Whether you are heading to an interview or that deal clinching meeting it’s all about your physical attributes and how you use them. Read on.
As a broadcaster for over 20 years I have had the privilege to interview some of the world’s greatest music artists. There are some that have been so ego fuelled that the whole thing was doomed form the start. But it wasn’t. Broadcasting and face to face have a lot in common, especially if you want to make a point or get your personality across.
Eye Contact. Drummed into us right from the start of our college days when we hit the careers advisor’s office, eye contact isn’t as off the mark as it sounds. By maintaining this in a face to face scenario you will not only ooze confidence but focus too. Diverting your eyes down or around the room means you don’t really want to be there.
Personality. This is essential right from start. But do not be too over the top. Throwing in a hint of ‘you’ into the mix can say a lot and will automatically get the other person thinking about how or who will work in their team with you. This could simply be a smile from the moment you meet them or making the ‘getting to know you’ bit more engaging.
Engage. Radio presenters have a lot of work to do, it isn’t just about playing the records, they have to get the numbers in from the audience research. On average a typical target audience listener to any radio station will be sticking around for about 15-20 minutes (ever wondered why you hear the same songs during the day?).
By making the conversation engaging you’ll keep them interested. Ask them questions, think about your answers, what will you answer differently from the person that was in the room before you?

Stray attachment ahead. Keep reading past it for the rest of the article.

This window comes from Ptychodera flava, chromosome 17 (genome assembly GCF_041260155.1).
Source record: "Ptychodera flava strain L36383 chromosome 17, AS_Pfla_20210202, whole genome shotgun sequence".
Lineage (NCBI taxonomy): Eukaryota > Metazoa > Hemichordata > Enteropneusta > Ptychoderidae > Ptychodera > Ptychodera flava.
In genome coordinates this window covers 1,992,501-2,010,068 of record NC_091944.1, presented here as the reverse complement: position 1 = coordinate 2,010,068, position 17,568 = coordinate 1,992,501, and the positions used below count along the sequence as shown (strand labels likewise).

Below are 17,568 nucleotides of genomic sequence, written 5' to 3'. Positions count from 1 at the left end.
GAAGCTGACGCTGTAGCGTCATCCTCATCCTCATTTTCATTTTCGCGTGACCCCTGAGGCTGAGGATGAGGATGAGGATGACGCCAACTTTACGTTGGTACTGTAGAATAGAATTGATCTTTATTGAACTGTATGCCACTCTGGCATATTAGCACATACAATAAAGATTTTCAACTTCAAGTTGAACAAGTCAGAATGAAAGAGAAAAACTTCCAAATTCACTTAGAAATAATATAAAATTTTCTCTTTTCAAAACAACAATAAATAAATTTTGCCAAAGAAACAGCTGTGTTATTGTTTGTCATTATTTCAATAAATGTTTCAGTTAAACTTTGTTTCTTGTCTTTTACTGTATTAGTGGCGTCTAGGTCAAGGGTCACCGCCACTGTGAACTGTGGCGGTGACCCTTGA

Voice. No-one likes a monotone voice. Great broadcasters have a voice that you will always remember. Let your sentences flow with ups and downs. I’m not saying quote Shakespeare or over emphasise, have a listen to Radio 3 or Talk Sport and see how they use each sentence as if it were almost poetic. The BBC stations are great for this. Speaking slowly, calmly and in a warm manner will be quids in.
Beginning. Middle. End. When doing a radio show we call the talking bits ‘links’. The three elements are the beginning of the sentence (the immediate opening response to the question to hook them in), the middle bit (the actual crux of the question answered) and the end. This is the most important part as you want them to hang on to you, keep them interested and wanting more. Knowing when to stop is a skill that will be picked up on.
All the situations require research before you enter them. Offering flattering comments about the business you are talking too will bring many bonus points. Body language and where you place your hands are things people will always pick out without you knowing about it. Now go and smash it!